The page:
Similarly, to the work of Owen, Sherriff’s Journey’s End also explores this idea of showing their audiences the sheer magnitude of destruction caused by this warfare, which millions of men suffered through. When Raleigh a young boy gets hit, the injury which is fatal, is expressed in a very matter of fact and mundane way; “S-M: Mr Raleigh’s been ‘it, sir. Bit of shell’s got ‘im in the back” the lack of urgency in the Sargent Majors dialogue shows how commonplace physical injury would have been during the First World War, the use of the noun ‘bit’ in his speech almost downplays the injury making it to the audience seem as if Raleigh could perhaps survive this injury, however instead we know he doesn’t. Even this small piece of shell which has hit him has the power to kill, showing how unforgiving the warfare used was.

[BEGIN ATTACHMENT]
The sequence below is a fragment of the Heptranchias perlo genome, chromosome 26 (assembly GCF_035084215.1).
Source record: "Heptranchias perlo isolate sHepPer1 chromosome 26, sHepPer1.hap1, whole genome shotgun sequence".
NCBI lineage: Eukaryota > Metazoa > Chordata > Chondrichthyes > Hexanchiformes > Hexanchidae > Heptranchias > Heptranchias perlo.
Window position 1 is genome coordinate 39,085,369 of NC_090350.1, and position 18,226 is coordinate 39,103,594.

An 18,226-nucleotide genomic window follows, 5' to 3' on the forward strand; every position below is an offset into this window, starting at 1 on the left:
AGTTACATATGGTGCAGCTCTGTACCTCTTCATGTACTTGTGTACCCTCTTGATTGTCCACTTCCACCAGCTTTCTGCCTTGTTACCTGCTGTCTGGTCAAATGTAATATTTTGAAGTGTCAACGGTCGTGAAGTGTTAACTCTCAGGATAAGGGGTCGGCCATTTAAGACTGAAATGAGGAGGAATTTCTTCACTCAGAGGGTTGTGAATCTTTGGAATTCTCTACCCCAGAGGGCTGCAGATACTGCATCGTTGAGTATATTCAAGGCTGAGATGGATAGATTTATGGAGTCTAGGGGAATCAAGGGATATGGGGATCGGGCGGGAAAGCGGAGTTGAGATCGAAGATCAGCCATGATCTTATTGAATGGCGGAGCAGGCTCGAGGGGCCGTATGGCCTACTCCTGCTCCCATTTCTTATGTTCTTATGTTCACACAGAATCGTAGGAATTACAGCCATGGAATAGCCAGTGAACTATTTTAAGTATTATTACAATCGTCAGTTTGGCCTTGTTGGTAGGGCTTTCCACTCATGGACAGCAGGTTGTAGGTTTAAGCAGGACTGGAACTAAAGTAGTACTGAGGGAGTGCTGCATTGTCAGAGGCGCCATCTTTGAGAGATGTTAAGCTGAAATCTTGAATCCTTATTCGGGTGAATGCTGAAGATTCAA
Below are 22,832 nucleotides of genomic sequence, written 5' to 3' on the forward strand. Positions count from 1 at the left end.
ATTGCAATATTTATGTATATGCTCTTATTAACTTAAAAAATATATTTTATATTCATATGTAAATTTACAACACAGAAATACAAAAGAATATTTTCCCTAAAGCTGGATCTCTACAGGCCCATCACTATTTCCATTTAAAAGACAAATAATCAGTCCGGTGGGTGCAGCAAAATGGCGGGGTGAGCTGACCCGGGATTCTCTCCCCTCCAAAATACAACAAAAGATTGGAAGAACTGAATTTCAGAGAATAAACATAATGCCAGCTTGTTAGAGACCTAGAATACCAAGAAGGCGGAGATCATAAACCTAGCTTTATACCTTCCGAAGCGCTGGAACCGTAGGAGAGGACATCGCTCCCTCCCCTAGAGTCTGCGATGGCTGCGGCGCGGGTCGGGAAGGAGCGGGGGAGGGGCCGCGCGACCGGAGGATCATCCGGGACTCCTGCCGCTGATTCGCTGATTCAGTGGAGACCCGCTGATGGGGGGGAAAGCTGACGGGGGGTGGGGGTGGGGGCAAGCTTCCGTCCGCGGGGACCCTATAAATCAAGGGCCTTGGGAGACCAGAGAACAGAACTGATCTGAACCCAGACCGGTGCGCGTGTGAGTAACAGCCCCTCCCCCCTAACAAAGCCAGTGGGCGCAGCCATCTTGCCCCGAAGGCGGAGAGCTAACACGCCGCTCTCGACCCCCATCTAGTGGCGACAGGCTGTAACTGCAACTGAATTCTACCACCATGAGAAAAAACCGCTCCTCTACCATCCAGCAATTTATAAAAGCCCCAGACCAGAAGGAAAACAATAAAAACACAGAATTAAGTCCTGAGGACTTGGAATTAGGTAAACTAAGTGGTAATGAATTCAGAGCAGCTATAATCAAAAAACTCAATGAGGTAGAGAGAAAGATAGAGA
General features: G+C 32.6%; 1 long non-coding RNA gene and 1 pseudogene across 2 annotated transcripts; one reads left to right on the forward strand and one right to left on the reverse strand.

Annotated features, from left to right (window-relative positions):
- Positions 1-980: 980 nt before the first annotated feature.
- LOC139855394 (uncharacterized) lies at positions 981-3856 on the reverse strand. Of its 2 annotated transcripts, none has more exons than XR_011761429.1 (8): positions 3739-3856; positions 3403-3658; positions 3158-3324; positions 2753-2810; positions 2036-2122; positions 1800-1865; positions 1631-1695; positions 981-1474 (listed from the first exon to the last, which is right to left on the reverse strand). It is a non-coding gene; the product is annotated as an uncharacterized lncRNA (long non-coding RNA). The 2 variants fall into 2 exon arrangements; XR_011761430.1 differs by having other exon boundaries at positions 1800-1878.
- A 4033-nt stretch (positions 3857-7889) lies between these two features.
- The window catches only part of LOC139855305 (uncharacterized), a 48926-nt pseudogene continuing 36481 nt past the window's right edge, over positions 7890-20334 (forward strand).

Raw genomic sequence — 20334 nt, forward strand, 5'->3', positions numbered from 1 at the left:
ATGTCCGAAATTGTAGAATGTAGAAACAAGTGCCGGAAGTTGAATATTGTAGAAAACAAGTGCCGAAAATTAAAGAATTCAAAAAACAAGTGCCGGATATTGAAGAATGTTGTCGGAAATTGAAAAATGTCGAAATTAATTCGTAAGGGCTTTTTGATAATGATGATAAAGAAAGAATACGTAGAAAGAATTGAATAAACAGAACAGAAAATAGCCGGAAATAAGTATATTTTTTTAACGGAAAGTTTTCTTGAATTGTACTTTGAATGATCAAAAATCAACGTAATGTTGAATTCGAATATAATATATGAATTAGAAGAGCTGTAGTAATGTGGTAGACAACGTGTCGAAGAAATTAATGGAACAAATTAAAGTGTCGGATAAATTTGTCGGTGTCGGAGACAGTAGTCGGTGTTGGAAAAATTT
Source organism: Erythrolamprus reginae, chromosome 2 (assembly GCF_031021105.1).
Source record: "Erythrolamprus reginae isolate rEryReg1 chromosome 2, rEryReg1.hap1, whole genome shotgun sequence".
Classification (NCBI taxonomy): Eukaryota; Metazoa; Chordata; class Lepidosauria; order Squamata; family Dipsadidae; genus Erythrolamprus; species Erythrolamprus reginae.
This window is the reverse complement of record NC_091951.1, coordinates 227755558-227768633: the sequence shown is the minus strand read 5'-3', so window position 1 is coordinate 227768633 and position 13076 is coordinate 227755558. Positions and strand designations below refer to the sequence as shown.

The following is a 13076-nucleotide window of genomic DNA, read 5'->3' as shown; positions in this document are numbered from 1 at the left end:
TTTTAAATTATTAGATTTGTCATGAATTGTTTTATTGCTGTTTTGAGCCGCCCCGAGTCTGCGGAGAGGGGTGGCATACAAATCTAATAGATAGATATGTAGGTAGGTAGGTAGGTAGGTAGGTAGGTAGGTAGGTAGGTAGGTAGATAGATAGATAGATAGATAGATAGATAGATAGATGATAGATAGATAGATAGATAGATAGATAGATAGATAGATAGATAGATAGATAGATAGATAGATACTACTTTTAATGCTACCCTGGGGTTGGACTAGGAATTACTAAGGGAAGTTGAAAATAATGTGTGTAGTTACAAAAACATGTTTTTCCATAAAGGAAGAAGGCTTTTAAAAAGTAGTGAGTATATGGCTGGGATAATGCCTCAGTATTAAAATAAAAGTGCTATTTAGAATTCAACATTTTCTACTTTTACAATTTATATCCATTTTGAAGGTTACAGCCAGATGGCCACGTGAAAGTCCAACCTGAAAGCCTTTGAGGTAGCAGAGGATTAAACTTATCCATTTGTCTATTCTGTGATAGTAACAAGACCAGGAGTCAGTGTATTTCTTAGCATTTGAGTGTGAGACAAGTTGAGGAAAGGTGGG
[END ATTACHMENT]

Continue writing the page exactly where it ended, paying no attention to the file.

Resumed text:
Not all of the horrors experienced by the soldiers however were physical; Sherriff and Owen explore this in the not so obvious mental and internal trauma, which often caused more pain than the physical injuries. At the time of their writing many mental illnesses we now associate with war such as ‘post-traumatic stress syndrome’ did not exist, instead named ‘shellshock’ not much was known about these illnesses. Sherriff and Owen both reveal within their writing how many men coped with these internal battles, which although to a modern reader seem so clearly to be mental illnesses, to an early 20th century audience would’ve been harder to legitimize. This meant the help and medicines were scarce and more often than not inefficient. Many men struggled to articulate their pain as it was often hard to describe and deal with internally. Owen himself spent time in hospital in 1917, diagnosed with shellshock, he was encouraged by his doctor to write. It is clear some of these experiences come through in his poetry. In his poem Exposure this is illustrated through the constant questioning of the soldier’s worth “What are we doing here?” and “Is it that we are dying?”, are recurring rhetorical questions that appear near the end of many of the stanzas, the use of these reinforces the constant questioning of sanity and self-worth, a common symptom of how we today understand PTSD.